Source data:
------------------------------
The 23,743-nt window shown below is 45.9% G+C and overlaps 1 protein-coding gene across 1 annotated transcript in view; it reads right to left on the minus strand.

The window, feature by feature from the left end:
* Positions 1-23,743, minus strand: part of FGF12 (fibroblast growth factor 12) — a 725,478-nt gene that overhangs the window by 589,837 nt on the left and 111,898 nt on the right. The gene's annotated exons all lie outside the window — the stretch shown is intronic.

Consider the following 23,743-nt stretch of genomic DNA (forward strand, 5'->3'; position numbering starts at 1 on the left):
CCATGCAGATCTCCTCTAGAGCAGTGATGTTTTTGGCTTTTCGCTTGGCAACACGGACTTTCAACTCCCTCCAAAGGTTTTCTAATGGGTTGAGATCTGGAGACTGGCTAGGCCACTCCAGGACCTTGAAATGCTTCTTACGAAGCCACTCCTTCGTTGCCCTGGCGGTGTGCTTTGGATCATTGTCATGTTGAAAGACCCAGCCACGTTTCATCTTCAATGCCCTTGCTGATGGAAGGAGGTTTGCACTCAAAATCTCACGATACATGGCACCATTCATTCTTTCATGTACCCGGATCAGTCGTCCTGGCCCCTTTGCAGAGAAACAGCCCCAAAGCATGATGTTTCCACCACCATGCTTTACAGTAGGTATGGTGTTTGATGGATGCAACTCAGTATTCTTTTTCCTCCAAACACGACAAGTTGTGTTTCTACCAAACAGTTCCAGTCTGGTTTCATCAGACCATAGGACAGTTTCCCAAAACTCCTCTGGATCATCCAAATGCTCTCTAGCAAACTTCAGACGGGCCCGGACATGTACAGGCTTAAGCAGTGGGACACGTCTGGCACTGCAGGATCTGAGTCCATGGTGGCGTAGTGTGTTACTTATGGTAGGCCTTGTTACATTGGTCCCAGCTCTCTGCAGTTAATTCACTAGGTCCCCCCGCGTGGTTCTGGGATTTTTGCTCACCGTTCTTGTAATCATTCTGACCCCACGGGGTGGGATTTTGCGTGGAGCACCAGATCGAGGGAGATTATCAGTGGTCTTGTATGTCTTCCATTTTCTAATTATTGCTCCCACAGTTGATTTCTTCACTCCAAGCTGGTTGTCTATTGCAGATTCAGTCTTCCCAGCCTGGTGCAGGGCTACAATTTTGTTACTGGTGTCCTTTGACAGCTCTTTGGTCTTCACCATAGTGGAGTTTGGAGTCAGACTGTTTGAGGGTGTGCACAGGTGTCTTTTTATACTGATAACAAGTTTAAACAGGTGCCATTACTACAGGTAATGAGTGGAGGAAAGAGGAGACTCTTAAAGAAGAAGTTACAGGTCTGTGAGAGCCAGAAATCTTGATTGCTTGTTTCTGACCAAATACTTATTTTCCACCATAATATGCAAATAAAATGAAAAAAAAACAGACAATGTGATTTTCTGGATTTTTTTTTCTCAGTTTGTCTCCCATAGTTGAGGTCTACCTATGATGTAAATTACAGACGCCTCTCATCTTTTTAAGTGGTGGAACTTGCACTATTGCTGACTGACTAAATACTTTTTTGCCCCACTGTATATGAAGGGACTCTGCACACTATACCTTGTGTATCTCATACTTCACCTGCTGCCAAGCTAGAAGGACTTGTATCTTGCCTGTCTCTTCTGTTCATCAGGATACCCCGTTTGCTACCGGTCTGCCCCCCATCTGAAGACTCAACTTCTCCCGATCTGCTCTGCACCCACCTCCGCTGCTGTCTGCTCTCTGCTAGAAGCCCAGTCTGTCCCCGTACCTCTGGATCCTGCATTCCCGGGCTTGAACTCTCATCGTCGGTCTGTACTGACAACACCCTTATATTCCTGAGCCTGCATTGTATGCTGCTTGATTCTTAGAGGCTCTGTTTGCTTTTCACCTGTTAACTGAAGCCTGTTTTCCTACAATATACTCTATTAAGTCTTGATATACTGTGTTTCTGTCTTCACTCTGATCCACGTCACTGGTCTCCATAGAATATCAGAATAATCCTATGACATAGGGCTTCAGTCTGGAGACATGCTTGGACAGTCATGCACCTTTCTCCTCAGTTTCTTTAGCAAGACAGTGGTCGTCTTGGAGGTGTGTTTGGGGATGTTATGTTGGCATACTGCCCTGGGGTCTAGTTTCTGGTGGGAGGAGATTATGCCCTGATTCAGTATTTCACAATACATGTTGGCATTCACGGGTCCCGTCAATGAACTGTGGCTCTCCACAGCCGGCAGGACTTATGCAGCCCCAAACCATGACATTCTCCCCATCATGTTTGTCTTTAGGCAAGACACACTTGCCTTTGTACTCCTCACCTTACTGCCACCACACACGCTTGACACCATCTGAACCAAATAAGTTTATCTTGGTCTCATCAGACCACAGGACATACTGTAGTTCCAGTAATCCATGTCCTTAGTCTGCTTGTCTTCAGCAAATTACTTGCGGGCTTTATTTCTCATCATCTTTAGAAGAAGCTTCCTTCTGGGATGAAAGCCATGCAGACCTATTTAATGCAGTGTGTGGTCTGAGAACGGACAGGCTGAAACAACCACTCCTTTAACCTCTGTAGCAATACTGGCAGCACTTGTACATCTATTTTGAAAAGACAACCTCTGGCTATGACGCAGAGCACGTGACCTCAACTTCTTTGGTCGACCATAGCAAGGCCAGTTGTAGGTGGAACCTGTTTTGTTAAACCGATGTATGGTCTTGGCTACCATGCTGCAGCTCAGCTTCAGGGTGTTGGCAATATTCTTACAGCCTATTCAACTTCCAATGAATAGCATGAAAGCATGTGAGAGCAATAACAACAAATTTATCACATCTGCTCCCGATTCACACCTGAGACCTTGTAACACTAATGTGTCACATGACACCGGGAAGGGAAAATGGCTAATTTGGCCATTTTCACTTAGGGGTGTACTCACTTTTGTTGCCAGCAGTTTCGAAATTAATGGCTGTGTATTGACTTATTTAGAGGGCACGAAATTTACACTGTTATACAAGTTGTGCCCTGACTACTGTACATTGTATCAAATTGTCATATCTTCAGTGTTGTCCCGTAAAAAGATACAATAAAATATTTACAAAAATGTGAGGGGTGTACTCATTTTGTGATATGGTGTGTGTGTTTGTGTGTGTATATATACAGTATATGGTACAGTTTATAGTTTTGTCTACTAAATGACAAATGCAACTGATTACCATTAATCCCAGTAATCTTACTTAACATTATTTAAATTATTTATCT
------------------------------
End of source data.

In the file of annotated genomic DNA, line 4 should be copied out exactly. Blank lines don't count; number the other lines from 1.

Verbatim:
Consider the following 23,743-nt stretch of genomic DNA (forward strand, 5'->3'; position numbering starts at 1 on the left):